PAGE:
The experiments consisted of two unmanned marine surface vessels (USV) [ Figure 1]; each equipped with two fluorometer concentration sensors. Each fluorometer was located approximately 0.1 m below the surface of the water. The USV’s collected the time, location and concentration of the pollutant at 10 Hz. During the experiments, Rhodamine WT was used to simulate the marine pollutant. It is a nontoxic highly visible dye (Rhodamine WT Liquid Safety Data Sheet, 2015). The dye was released from a known source location at a constant rate of 5 g/min for each experiment [Figure 2]. Four experiments were conducted at four different locations in the pollutant plume. The locations were defined by their distance from the pollutant source: 6.7 m, 22.5 m, 34.9 m and 51.3m.
The recorded data from the experiment provides a time series of dye concentration for the stationary point in the pollutant plume. The data was only examined for the time period where the concentration was at steady state, i.e. after the particle plume front had reached the sensor location. This allows the analysis to find the fine scale concentration structures within the pollutant plume.
A statistical analysis was conducted for both the time series data gathered during the experiment and the data produced by the model. The time series was used to determine the maximum, mean, standard deviation, skewness and kurtosis of the concentration at steady state. The pollutant plume amplitude and temporal structures were characterized using statistical methods, including the coefficient of variation, peak-to-mean ratio, intermittency, burst length and burst return.
The coefficient of variation is a measure of the dispersion of the concentration. It is a non-dimensional number that can be used to compare the plume structures regardless of the magnitude of the concentration. A smaller coefficient of variation implies that the variation in the concentration with respect to time was small with respect to the mean concentration. The equation for the coefficient of variation can be written as
where CoV is the coefficient of variation, C̄ is the mean concentration and σ is the concentration standard deviation.
The peak-to-mean ratio is a measure of the extremeness of the maximum concentration in relation to the mean concentration. The closer the peak-to-mean ratio is to 1.0 the closer the maximum and mean concentrations are together. The peak-to-mean ratio can be written as
where PMR is the peak-to-mean ratio, Cmax is the maximum concentration and C̄ is the mean concentration.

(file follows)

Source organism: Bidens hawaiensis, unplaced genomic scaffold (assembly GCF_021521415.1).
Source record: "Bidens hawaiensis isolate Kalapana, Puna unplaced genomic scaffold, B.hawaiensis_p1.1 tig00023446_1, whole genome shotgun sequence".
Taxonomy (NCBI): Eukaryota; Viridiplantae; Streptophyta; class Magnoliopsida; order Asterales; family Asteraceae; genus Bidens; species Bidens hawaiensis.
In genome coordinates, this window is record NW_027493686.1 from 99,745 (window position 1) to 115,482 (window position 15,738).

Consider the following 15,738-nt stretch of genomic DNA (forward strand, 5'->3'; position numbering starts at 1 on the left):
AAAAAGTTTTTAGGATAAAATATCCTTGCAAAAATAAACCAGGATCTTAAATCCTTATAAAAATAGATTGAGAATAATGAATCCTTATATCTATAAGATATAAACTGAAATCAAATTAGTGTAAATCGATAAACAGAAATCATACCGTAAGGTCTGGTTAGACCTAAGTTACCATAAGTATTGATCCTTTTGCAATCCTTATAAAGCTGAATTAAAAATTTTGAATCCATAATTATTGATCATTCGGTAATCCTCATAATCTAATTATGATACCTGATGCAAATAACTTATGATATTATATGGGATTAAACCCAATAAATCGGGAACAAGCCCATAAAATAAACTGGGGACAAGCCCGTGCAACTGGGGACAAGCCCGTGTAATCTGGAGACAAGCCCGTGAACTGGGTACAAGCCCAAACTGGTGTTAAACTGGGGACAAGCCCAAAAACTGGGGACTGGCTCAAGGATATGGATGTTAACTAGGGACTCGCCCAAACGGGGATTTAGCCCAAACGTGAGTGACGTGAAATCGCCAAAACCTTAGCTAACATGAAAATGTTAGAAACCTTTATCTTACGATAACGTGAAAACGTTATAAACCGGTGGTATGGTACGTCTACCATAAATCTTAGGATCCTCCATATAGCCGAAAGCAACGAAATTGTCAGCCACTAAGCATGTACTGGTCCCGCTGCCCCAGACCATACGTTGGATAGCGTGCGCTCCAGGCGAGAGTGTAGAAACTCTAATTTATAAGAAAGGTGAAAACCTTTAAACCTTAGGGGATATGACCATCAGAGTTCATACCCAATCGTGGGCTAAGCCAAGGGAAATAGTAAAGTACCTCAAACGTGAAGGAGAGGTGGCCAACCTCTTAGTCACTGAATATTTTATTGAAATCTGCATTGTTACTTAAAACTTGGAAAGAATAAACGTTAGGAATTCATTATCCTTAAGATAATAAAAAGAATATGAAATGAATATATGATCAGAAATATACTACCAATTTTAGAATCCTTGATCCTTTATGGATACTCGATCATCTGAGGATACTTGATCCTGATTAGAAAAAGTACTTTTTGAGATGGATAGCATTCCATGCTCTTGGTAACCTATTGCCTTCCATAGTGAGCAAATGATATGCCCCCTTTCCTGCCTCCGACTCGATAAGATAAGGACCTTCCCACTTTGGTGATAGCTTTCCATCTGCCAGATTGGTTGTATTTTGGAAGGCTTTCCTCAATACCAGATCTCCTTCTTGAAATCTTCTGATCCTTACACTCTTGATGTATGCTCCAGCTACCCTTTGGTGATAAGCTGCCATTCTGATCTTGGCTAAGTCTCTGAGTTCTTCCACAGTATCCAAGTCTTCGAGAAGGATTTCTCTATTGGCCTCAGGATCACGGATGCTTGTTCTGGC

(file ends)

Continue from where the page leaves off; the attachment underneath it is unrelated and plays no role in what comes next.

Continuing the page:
Intermittency is the percentage of time the concentration is below a threshold level. The equation for intermittency can be written as
where γ is the intermittency, τ is the threshold value, T is the total time, ct is the concentration at the time step and I is the indicator function, where I is 1 if the concentration is less than the threshold concentration and 0 if it is greater (Liao & Cowen, 2002). Intermittency is a function of the threshold value; i.e. intermittency increases as the threshold value increases.
It is important to know how often the concentration in the plume could be observed as zero and thus the robot could observe a zero concentration and still be within the plume. The control system needs to be able to account for that. Thus, the threshold for calculating intermittency was set at 1.5 ppb, which is the sum of the sensor’s lower detection limit and error. This will give the percentage of time that the sensors could see a zero concentration value. A high intermittency value indicates that a large portion of the time the concentration is below the sensor reading threshold.
The burst length is the time that the concentration is continuously above a threshold value and the burst return is the time the concentration is continuously below the amount. As these two values approach each other, the concentration is spending an equal time above and below the threshold value. There is no standard threshold value to use in comparison of the burst length and return. To analyze the effect of the particle mass and particle distribution on the burst length and return, the threshold was set as the mean pollutant pollutant concentration. This value was different for each experiment and model observation. As the burst length and burst return approach each other, the average frequency around the mean concentration is equal to the burst length and return values.
Table 1 outlines the results of the statistical analysis performed on the experimental results. The results show a general decrease in parameter value as the distance from the pollutant source increased. The temporal parameters (intermittency, burst length, and burst return) do not follow that pattern and show a wide variety of values in sensors located at the same distance from the pollutant source.
Table 2 outlines the statistical parameters for the model concentration time series. The results show a similar pattern to the experimental results with a general decrease in parameter value as the distance from the pollutant source increased; however, the amplitude parameters (coefficient of variation and peak-to-mean ratio) in the model statistical results show an increase in value as the distance from the source increases. This is opposite of what was seen in the experimental results.